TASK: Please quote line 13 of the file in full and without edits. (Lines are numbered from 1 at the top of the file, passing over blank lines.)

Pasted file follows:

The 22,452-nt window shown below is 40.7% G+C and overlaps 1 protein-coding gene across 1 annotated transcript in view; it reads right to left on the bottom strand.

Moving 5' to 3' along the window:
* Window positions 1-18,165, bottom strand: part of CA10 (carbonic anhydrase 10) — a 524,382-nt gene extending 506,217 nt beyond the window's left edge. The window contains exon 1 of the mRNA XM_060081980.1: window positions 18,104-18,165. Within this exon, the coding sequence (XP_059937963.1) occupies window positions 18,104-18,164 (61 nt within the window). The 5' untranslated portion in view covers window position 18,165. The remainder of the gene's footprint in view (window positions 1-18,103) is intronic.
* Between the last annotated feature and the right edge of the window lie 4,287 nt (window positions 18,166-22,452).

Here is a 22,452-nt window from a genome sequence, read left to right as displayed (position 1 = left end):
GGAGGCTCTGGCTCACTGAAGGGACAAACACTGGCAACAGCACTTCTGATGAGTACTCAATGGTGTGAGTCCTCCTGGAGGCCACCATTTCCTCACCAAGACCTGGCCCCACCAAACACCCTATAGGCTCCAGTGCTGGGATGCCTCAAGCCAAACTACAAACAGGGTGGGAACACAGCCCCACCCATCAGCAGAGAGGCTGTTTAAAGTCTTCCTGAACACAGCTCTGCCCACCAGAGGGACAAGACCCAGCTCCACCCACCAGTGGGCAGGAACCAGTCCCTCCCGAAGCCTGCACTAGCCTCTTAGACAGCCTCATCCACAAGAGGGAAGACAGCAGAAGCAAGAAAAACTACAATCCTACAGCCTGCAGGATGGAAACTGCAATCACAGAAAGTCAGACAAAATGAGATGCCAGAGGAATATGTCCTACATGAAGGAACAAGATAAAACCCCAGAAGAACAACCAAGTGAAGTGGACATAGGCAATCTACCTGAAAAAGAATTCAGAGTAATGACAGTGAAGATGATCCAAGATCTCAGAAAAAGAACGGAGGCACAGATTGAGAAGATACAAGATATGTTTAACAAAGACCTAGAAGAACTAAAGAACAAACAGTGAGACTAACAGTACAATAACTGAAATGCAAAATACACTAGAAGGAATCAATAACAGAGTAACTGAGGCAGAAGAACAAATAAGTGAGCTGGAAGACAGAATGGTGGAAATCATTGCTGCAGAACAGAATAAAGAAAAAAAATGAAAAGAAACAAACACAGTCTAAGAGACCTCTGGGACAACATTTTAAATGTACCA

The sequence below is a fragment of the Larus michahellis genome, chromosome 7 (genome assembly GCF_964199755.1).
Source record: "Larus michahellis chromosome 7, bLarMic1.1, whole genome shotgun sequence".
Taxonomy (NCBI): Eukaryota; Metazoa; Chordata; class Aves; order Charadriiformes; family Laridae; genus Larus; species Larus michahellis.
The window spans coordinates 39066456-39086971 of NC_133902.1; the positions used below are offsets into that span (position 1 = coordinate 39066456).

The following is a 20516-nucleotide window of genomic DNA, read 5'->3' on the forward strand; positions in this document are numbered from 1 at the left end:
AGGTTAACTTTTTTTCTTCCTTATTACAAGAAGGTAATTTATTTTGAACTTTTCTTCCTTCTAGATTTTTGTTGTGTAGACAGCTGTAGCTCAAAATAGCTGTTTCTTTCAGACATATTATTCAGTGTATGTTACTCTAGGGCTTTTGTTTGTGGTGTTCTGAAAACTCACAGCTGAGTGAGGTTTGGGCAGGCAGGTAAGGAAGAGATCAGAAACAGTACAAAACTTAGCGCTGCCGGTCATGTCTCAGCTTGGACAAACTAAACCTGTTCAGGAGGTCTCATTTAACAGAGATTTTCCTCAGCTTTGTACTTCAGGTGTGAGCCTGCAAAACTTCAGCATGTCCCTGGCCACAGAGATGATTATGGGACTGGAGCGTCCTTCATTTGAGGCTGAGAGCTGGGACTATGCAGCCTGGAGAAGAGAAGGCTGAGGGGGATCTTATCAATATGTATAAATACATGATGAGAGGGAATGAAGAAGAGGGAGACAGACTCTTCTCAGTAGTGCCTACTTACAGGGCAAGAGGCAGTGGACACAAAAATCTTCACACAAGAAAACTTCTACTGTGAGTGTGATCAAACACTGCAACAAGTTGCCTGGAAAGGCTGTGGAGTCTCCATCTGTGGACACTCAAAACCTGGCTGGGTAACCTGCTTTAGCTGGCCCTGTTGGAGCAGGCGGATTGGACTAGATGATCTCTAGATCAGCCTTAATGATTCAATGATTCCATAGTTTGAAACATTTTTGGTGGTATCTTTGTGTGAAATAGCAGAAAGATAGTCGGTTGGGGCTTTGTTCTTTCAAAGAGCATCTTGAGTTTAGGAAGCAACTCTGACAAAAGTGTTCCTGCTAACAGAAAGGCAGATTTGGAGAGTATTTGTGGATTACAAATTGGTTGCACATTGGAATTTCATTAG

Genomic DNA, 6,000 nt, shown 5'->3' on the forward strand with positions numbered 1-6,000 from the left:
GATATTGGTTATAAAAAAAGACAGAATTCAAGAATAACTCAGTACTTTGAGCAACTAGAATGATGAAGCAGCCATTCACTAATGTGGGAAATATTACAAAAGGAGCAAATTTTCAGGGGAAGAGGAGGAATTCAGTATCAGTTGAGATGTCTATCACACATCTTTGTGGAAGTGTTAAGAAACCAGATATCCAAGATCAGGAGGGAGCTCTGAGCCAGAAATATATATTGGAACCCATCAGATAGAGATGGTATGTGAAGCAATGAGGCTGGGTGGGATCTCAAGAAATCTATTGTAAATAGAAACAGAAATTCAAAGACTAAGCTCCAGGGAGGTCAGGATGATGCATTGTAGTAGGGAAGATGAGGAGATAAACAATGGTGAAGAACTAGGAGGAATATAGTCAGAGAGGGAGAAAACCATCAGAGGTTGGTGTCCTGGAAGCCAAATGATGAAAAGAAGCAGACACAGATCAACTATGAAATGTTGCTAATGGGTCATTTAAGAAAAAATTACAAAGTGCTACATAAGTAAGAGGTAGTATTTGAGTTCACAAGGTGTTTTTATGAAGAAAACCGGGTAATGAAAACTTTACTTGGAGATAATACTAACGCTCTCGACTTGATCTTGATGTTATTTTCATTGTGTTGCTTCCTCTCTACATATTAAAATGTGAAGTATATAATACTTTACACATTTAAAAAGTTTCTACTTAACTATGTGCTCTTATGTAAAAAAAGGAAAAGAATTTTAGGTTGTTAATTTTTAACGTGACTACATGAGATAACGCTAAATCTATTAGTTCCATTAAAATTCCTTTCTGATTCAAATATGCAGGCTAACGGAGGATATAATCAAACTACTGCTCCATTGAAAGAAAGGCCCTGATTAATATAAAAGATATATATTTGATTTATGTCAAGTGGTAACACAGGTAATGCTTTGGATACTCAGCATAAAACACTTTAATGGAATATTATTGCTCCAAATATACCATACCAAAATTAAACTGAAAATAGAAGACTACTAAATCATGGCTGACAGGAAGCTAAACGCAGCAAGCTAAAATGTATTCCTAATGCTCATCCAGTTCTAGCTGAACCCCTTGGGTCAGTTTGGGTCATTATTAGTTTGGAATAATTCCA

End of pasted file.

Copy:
Genomic DNA, 6,000 nt, shown 5'->3' on the forward strand with positions numbered 1-6,000 from the left: